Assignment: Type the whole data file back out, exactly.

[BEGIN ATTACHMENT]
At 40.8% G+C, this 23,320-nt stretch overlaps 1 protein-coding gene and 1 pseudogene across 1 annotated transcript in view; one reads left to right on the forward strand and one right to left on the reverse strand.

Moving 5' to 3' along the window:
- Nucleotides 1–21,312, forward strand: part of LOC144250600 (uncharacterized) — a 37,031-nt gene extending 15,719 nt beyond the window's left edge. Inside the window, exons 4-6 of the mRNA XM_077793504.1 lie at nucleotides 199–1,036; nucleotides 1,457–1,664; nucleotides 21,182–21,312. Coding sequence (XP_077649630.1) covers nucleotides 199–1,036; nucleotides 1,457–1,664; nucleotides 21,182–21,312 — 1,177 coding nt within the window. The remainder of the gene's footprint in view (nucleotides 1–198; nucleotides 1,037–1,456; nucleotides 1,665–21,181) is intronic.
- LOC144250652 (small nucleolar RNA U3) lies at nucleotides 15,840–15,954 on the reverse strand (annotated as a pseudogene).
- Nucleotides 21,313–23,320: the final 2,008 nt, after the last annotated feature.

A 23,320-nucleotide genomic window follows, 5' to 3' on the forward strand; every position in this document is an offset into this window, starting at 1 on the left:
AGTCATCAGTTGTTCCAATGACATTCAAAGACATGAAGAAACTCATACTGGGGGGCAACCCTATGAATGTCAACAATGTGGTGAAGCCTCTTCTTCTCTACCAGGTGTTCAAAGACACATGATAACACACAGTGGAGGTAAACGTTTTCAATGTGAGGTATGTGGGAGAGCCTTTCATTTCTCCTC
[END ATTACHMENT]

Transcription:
At 40.8% G+C, this 23,320-nt stretch overlaps 1 protein-coding gene and 1 pseudogene across 1 annotated transcript in view; one reads left to right on the forward strand and one right to left on the reverse strand.

Moving 5' to 3' along the window:
- Nucleotides 1–21,312, forward strand: part of LOC144250600 (uncharacterized) — a 37,031-nt gene extending 15,719 nt beyond the window's left edge. Inside the window, exons 4-6 of the mRNA XM_077793504.1 lie at nucleotides 199–1,036; nucleotides 1,457–1,664; nucleotides 21,182–21,312. Coding sequence (XP_077649630.1) covers nucleotides 199–1,036; nucleotides 1,457–1,664; nucleotides 21,182–21,312 — 1,177 coding nt within the window. The remainder of the gene's footprint in view (nucleotides 1–198; nucleotides 1,037–1,456; nucleotides 1,665–21,181) is intronic.
- LOC144250652 (small nucleolar RNA U3) lies at nucleotides 15,840–15,954 on the reverse strand (annotated as a pseudogene).
- Nucleotides 21,313–23,320: the final 2,008 nt, after the last annotated feature.

A 23,320-nucleotide genomic window follows, 5' to 3' on the forward strand; every position in this document is an offset into this window, starting at 1 on the left:
AGTCATCAGTTGTTCCAATGACATTCAAAGACATGAAGAAACTCATACTGGGGGGCAACCCTATGAATGTCAACAATGTGGTGAAGCCTCTTCTTCTCTACCAGGTGTTCAAAGACACATGATAACACACAGTGGAGGTAAACGTTTTCAATGTGAGGTATGTGGGAGAGCCTTTCATTTCTCCTC